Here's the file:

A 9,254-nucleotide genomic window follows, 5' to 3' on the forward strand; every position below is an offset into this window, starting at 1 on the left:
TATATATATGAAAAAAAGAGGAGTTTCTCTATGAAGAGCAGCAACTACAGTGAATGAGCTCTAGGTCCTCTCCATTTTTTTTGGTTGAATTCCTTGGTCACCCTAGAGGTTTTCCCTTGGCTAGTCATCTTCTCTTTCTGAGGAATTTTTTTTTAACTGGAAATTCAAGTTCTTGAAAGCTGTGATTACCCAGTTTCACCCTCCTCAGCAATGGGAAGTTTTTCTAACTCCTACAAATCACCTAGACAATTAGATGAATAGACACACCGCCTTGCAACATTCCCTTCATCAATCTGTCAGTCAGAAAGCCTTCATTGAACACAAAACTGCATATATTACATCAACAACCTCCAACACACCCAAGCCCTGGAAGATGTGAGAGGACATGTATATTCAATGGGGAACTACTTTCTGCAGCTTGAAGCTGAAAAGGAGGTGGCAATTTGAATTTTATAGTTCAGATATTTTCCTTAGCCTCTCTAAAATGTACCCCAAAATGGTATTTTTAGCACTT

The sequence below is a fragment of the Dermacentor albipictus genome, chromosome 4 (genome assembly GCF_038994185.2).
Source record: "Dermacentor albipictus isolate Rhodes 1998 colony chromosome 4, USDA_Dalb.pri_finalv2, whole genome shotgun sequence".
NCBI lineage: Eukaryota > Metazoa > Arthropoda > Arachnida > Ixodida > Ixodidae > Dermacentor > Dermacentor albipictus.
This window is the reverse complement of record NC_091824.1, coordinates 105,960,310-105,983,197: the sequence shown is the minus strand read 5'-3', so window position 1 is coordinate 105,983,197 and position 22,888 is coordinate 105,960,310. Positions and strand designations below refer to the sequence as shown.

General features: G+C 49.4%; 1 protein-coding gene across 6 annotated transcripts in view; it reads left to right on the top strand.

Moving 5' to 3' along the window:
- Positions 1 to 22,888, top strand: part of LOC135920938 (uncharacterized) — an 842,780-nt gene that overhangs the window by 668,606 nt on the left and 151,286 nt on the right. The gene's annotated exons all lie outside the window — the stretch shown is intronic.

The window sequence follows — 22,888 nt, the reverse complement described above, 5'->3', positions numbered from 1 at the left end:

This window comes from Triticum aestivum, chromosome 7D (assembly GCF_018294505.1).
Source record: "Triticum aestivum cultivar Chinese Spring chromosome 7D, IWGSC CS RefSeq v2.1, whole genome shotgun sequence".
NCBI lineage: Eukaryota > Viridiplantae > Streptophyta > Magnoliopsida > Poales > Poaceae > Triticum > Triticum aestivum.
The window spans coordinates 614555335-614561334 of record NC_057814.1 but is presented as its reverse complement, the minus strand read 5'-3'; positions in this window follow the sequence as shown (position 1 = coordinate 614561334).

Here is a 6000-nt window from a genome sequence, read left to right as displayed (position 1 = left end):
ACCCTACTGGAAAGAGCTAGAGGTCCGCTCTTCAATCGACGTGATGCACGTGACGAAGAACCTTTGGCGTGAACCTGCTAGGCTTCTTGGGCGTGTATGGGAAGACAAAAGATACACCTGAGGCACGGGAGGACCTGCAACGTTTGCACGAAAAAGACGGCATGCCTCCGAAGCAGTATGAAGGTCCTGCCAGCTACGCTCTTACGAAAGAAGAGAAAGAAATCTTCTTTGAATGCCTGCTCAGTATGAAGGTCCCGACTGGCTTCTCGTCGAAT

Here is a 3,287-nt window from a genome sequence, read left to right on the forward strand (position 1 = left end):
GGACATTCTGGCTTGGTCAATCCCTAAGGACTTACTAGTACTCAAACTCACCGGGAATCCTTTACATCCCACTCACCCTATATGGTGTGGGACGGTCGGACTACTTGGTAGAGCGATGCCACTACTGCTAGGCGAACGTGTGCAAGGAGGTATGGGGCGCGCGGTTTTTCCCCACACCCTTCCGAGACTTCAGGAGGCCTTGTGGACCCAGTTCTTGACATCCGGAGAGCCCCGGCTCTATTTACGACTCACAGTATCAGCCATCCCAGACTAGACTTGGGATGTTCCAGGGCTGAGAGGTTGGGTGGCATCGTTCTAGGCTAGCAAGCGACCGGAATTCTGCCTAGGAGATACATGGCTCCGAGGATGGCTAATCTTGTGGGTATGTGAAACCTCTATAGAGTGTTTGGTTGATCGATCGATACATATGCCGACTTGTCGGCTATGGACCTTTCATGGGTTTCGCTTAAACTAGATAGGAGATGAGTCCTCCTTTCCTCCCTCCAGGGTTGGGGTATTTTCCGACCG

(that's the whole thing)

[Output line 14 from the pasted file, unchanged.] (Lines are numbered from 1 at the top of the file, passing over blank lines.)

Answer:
The window spans coordinates 614555335-614561334 of record NC_057814.1 but is presented as its reverse complement, the minus strand read 5'-3'; positions in this window follow the sequence as shown (position 1 = coordinate 614561334).